As is now tradition, Microsoft and Sony have married the release dates of their latest gaming consoles, giving consumers the ultimate dilemma. Though some prefer to wait it out and see which console performs best in benchmark tests and attracts the right titles, this year is a little bit different: there’s a long, uncomfortable winter to come as the COVID-19 pandemic rages on, and the idea of a new console and next-generation game has never been more appealing. It is true that the pace of change has slowed when compared with the innovations of the 80s and 90s, but this year’s consoles are still impressive engineering feats, with both console manufacturers going above and beyond to offer an alternative to PC gaming. With better resolutions, higher frame rates, drastically cut loading times, and leaps forward in home entertainment offerings, both the Xbox Series X and PlayStation 5 are attractive buys. As is always the case, it’ll take a year or so before the developers behind blockbuster games realize the full potential of each device, but for now, it’s a neck-and-neck race to the top spot.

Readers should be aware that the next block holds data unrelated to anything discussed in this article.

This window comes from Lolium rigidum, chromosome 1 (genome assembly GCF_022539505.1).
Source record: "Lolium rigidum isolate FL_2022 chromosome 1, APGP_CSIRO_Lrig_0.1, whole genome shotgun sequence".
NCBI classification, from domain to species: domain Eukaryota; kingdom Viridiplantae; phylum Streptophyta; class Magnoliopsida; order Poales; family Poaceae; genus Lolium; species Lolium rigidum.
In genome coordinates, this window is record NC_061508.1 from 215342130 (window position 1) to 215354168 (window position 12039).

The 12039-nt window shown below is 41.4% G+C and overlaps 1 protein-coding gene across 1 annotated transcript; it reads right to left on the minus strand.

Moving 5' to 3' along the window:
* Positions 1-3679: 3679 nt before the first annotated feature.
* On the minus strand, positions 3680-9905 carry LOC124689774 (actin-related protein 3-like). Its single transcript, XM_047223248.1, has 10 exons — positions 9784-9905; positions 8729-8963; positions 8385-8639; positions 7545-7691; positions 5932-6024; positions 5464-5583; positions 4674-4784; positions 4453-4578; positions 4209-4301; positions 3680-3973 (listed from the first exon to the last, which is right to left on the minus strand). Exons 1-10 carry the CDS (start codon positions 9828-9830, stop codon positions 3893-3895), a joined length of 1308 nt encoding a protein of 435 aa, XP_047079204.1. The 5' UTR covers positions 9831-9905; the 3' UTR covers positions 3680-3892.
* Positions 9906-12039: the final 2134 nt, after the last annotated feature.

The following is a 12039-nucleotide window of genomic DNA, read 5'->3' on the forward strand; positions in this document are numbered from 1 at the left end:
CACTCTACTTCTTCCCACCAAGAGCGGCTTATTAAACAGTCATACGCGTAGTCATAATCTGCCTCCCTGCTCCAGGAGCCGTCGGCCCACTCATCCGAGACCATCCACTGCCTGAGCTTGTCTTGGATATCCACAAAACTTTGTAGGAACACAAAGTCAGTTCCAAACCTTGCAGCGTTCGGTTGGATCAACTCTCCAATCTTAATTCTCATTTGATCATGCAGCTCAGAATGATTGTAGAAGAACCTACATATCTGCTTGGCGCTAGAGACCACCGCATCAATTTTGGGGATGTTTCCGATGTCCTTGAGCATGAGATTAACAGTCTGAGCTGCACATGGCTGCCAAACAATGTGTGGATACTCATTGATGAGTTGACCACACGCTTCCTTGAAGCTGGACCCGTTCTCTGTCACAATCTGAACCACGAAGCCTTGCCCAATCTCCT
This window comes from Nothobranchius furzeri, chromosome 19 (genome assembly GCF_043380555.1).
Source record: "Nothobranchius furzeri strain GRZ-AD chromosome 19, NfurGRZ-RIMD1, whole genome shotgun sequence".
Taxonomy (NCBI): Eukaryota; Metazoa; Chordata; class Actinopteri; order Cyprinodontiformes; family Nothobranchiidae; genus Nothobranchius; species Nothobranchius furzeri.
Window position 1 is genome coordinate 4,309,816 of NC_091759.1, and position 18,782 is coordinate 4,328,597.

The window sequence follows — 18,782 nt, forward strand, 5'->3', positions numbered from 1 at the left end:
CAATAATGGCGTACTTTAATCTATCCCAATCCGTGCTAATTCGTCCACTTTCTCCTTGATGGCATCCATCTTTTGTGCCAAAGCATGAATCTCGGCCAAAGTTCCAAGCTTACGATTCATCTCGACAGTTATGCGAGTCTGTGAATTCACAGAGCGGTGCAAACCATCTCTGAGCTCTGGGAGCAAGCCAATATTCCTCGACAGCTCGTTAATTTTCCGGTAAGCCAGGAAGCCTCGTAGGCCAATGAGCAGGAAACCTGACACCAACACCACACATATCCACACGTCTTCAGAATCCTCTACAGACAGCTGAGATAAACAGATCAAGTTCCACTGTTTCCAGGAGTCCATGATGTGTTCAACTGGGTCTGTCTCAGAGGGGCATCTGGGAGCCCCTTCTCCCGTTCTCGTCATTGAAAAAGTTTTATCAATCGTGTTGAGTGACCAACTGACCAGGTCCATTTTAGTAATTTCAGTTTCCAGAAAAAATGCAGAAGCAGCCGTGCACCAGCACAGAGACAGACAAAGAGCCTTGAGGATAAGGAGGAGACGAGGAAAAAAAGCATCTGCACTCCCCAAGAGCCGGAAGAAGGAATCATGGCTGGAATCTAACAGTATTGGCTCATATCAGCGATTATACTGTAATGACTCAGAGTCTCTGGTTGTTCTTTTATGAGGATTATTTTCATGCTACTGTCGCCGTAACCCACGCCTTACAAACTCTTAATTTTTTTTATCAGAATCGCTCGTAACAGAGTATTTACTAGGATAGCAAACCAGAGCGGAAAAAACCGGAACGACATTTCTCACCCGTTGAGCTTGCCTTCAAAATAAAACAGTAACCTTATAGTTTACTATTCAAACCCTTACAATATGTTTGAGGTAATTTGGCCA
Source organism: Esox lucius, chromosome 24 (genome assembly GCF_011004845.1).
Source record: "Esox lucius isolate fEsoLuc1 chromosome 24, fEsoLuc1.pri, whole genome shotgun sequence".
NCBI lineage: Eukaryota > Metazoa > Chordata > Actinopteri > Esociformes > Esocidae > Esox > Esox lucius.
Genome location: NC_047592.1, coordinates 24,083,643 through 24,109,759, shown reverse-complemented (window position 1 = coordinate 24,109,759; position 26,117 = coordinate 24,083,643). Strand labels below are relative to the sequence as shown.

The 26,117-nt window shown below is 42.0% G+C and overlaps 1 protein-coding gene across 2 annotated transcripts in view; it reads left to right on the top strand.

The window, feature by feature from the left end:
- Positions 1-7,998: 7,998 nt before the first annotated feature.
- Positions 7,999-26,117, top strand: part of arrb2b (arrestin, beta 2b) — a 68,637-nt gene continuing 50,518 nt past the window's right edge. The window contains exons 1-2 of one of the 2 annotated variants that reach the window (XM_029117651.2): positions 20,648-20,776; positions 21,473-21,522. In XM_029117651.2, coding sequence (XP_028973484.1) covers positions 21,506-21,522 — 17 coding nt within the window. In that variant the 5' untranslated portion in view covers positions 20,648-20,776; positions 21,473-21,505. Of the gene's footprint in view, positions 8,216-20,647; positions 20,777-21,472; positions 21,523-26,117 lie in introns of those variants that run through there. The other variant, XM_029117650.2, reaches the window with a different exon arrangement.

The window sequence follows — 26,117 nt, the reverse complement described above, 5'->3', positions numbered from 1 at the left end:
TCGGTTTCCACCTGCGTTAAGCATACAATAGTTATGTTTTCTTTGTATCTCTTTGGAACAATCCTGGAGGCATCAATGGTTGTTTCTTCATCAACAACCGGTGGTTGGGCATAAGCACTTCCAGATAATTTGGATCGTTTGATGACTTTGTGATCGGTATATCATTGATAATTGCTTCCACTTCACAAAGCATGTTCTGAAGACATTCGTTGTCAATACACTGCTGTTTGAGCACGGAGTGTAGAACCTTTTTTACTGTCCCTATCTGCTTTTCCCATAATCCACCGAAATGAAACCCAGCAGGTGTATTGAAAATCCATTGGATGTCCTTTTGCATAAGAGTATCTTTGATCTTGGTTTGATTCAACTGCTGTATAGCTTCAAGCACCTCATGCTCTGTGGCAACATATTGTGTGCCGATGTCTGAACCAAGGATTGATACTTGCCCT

The biggest differences between this year’s consoles lie in design. The Xbox both harks to gaming consoles of the past and forwards towards the future of computing, with a black obelisk beaming content into users’ homes. The more affordable Xbox Series S is designed to appease the price-conscious market, with no disc drive and slightly stunted performance, but it still packs its punch and offers great value for money. The PlayStation 5 - conveniently starting at the same price point as the Xbox Series X - is more of a design statement, with a black and white spaceship-esque design that has been heavily mocked online by tech critics. Unlike the Xbox Series X, the PlayStation controller offers haptic feedback and triggers which vary in resistance to immerse users into their gameplay, though the internals are almost identical to the Xbox. Sony’s cheaper PlayStation - the PS5 Digital Edition - is more expensive than the affordable Xbox, and also comes without a disc drive, meaning all games and experiences must be downloaded from the PlayStation Store.
THE XBOX SERIES X
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